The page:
You can take this poll to see how your own selection method compares to those of other readers of this column.

What "watermelon test" works best for you?

Do you prefer:

See results

My personal choice?

A bowl of fresh cut, ripe Santa Rosa plums from the author's own tree.
A bowl of fresh cut, ripe Santa Rosa plums from the author's own tree. | Source

My personal choice (to be on the safe side) is choosing ripe Santa Rosa plums from my own tree, and knowing that the birds seem to know exactly when the plums are reaching their peak of flavor.

I have experienced ants that know exactly when cantaloupe are at their peak of flavor, but Mother Nature seems to have few helpers (other than an arbitrary timetable) to tell me when a field of watermelons has ripe watermelons, short of "the knife method" my brother-in-law recommends.

Perhaps that is why shoppers are left to their own methods that are so varied.


© 2015 Demas W. Jasper All rights reserved.


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    • Perspycacious profile imageAUTHOR

      Demas W Jasper 

      4 years ago from Today's America and The World Beyond

      that's the answer, Deb! Get a bloodhound and teach them to tell when your watermelons are ripe! The nose knows.

    • aviannovice profile image

      Deb Hirt 

      4 years ago from Stillwater, OK

      You know, I have laughed at the same thing. I don't buy them, as I am on foot, and it is more important for me to tote other things...However, when I was home, and we had a garden, we could always tell by the smell.

    • Perspycacious profile imageAUTHOR

      Demas W Jasper 

      4 years ago from Today's America and The World Beyond

      Jackie and Mary - Apparently you are not alone is feeling frustrated about the best method for making your choice of watermelons. That's what made observing for this Hub so much fun. Try Rtalloni's method of the yellow spot on the bottom, if you can take a chance that method is as foolproof as claimed.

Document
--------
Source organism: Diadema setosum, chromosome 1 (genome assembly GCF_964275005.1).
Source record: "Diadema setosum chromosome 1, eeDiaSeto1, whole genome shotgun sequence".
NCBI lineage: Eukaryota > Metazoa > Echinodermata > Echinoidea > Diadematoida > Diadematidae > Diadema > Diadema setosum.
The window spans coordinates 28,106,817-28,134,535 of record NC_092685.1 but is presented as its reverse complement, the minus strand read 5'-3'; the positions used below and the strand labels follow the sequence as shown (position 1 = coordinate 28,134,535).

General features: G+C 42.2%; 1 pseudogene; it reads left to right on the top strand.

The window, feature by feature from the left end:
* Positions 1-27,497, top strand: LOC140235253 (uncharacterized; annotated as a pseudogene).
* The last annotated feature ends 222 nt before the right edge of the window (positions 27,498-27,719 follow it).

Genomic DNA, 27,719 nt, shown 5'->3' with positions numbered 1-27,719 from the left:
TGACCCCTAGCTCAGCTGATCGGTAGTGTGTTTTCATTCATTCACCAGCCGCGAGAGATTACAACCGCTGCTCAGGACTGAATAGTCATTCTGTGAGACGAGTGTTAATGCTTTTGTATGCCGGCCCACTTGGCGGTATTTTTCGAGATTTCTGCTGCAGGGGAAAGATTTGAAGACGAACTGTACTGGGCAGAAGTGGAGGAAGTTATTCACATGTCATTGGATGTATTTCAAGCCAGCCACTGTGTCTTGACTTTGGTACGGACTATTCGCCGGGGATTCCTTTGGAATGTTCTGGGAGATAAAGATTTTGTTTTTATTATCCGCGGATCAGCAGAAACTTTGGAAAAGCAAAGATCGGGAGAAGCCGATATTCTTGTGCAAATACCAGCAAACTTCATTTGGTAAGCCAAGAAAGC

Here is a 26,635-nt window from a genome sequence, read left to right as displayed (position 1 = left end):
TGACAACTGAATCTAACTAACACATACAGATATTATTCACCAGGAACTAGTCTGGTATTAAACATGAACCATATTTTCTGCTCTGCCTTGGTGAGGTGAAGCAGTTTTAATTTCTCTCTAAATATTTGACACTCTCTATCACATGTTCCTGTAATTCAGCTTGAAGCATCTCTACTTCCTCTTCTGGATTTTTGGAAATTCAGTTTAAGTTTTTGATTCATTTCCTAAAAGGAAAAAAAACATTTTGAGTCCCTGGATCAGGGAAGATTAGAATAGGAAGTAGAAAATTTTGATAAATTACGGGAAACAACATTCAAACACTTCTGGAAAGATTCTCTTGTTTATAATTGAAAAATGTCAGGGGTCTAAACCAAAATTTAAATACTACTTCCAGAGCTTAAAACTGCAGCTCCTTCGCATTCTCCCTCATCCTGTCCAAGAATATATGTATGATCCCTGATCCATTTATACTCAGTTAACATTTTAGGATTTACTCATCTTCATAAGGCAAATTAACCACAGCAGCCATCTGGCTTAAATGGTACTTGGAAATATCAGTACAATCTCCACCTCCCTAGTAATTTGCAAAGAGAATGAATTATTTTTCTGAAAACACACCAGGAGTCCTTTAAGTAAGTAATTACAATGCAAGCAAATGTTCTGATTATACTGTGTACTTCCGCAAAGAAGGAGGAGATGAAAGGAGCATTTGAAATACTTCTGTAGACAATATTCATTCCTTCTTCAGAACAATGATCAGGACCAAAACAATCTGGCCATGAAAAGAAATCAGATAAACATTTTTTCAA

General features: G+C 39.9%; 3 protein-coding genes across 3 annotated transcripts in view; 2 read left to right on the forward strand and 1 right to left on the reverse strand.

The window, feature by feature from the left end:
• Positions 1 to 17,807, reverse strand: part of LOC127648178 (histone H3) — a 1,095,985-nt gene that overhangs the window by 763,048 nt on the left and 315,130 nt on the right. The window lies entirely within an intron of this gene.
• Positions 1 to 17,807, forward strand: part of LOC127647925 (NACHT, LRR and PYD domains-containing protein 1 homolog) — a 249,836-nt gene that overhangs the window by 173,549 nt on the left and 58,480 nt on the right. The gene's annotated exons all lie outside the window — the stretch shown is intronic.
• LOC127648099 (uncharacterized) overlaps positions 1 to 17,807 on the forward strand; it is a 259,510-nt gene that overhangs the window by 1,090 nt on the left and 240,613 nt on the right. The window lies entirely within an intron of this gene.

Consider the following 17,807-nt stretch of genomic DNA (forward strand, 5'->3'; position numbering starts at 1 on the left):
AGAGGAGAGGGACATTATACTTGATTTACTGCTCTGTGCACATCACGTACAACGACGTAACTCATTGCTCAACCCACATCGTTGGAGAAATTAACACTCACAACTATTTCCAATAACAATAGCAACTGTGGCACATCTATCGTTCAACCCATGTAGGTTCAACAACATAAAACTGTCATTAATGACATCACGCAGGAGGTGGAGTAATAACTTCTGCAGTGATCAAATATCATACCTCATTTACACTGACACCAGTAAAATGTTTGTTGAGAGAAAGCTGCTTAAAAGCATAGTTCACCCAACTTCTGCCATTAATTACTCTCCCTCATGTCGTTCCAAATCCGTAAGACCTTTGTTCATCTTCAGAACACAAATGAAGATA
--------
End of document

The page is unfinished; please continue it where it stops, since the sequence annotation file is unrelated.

• mary615 profile image

      Mary Hyatt 

      4 years ago from Florida

      I can never choose a ripe watermelon, that's why I now purchase one that has been cut in half. I can't go wrong that way.

      I used to use the thump thump method before I changed the way I buy them!

    • Jackie Lynnley profile image

      Jackie Lynnley 

      4 years ago from The Beautiful South

      Oh I was so hoping you had the answer!! I just love watermelon and I cannot get a perfect one ever! I always was taught it had to have a hollow sound and so I go by that and keep it in the sun outside for a couple days for good measure. Never quite ripe enough. A couple of time I forgot it for a few days and that was so fibrous we couldn't eat it!

      Oh, well. I guess I am to never know! Fun read. ^+

    • Perspycacious profile imageAUTHOR

      Demas W Jasper 

      4 years ago from Today's America and The World Beyond

      Ericdierker - Surprisingly in retrospect, I didn't notice anyone using more than one method, though a husband or wife might come along and use their own method to help choose one. Your application of several tests just proves how thorough you are! "All of the above" added.

    • Perspycacious profile imageAUTHOR

      Demas W Jasper 

      4 years ago from Today's America and The World Beyond

      RTalloni - I am adding "Other" to the poll categories and marking a vote for it in keeping with your comment. It was also good of you to comment that "most stores will replace a bad choice."

      My son Tom (at the time Tommy) was a championship watermelon contest winner. The first time was in Portland, Maine and the prize was a brand new bike. The second time was at the Officers Club in Taiwan. When he came home, I asked him how he did. He said, "I won." When asked what he won for a prize that time, he said, "A watermelon!" and he was not as excited as that exclamation point might at first seem to make it appear.

    • Ericdierker profile image

      Eric Dierker 

      4 years ago from Spring Valley, CA. U.S.A.

      A delightful story of a most mysterious past time. I think I use every single method mentioned. Better than shaking and guessing before opening presents at Christmas.

    • profile image


      4 years ago

      Even though the good thing is that most stores will replace a bad choice, it is best to try to make a good choice. The method that has not yet failed me is to look for a large melon with a healthy yellow spot on the underside. Sometimes they might have been in the store almost too long, but never have they been under ripe.